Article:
Servants understand their own motivations and circumstances and those of the people who live “above stairs.” That means, they are arguably more knowledgeable than the “master and mistress” who may know little about their servants’ lives. You can translate this into any situation where one set of people waits on or serves another and make use of the “behind the scenes” area that the guests or customers know nothing about.
There are a lot of “two tier” environments you could use. Here are some examples:
- Diners and restaurant staff
- Theatre-goers and people who work backstage
- Hotel guests and those working behind the scenes at the hotel
- Railway passengers and railway workers
All Too Obvious
Because Agatha Christie pioneered or reworked many of the tropes of early twentieth century crime fiction and has inspired many other writers, some of her twists can seem familiar to modern readers. The idea that the narrator committed the crime isn’t as radical now as it was in 1926 when she published The Murder of Roger Ackroyd. Keen readers of Golden Age crime will also be familiar with locked room mysteries, secret passages, misdirection, characters confined to one location, secrets, and the seemingly unlikely character with a difficult past. In other words, all of her devices I’ve mentioned have entered the popular idiom.
How to Reinvent “Obvious” Plot Twists
How do you reinvent these “obvious” plot twists and make them work today? Don’t use them as starting points. Take one of these tropes and apply it to a setting and dilemma you have already constructed. For instance, what if you set your novel in a hotel, and there’s a staff entrance at the back of an underground car park (parking lot) that only certain characters know about? That’s a modern-day equivalent of a secret passageway. Use foreshadowing. Hint about this underground staff entrance at least a couple of times before it is necessary for the mystery, so it doesn’t appear out of nowhere.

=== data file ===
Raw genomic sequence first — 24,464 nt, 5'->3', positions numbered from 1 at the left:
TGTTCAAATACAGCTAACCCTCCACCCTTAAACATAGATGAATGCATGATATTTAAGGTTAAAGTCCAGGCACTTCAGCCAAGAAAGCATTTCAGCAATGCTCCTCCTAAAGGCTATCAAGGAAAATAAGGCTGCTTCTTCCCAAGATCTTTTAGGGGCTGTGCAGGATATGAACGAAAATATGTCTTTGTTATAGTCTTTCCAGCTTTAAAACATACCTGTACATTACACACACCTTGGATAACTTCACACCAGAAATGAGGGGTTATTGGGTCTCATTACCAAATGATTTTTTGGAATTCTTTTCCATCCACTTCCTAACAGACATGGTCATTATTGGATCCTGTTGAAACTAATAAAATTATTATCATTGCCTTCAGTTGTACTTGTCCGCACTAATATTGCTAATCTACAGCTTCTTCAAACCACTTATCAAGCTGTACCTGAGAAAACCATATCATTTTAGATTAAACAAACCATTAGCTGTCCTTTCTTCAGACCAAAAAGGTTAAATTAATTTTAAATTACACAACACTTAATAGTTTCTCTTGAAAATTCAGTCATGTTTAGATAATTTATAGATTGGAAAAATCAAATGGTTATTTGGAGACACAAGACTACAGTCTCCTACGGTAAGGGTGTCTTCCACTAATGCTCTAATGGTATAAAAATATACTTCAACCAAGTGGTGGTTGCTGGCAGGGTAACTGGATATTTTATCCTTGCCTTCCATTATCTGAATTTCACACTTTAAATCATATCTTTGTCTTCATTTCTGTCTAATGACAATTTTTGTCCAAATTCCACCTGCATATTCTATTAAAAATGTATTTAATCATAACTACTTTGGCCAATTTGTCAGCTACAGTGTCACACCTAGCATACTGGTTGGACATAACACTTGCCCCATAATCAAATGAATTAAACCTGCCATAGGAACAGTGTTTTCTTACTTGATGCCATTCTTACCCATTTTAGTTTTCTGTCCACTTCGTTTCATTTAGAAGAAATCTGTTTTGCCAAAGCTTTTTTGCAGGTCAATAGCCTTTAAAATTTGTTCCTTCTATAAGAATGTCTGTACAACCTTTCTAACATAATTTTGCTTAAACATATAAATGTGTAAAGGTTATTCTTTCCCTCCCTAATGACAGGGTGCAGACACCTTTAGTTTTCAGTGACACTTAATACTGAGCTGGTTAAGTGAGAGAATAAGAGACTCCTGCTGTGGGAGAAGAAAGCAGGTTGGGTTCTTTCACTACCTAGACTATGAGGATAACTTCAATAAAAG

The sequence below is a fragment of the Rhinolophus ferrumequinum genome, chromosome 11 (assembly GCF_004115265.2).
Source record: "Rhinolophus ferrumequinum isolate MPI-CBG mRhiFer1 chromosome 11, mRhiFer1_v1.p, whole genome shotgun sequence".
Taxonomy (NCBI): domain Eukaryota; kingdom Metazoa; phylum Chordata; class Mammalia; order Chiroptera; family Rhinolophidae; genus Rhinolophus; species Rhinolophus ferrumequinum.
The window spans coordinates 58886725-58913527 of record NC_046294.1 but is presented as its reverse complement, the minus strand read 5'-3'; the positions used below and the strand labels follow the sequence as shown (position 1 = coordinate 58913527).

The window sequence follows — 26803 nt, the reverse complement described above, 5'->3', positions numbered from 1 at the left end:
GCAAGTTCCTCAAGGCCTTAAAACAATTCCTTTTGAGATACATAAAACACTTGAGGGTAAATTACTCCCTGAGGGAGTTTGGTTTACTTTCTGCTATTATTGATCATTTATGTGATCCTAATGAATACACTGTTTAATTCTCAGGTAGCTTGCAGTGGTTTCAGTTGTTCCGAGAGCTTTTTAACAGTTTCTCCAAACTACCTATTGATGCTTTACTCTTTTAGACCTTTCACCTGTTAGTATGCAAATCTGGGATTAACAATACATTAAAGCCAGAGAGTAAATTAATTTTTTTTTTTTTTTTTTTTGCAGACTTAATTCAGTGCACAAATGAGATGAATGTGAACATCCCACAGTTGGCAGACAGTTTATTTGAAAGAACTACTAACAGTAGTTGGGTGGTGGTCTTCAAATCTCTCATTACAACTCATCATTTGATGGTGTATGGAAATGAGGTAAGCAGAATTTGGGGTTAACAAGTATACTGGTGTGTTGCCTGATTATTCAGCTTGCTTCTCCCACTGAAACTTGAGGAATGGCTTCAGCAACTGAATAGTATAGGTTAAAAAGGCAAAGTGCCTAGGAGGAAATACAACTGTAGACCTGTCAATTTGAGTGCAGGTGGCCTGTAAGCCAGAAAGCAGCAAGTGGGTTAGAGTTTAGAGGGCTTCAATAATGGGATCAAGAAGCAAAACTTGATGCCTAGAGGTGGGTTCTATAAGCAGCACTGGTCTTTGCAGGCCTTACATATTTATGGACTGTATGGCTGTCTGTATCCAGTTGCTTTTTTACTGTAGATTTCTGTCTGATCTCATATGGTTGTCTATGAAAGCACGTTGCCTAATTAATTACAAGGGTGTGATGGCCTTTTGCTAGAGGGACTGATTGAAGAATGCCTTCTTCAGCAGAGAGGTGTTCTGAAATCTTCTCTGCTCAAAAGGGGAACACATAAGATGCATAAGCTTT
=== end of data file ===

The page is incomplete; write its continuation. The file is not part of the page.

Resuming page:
Reading as a Writer
I’m not meaning to imply that I know for a fact that Agatha Christie herself intended to use any of the techniques, devices, or rule breaking I’m talking about here. (In lit crit, that’s known as “intentional fallacy” – assuming that you, the reader, know what an author meant when she wrote her manuscript. When I write, I don’t even necessarily know what I “intend” until several drafts in.) Instead, I’m interested in the techniques we can glean from reading her work. I love to read Agatha Christie for fun, for the pleasure of trying to work out the mystery, and for the chance to escape for a while into the world of the early twentieth century. But then it’s good to go back to her novels to work out how she did it, to read her as a writer, and to adapt some of the techniques she used—and who knows? One day, I may even be able to twist like Agatha!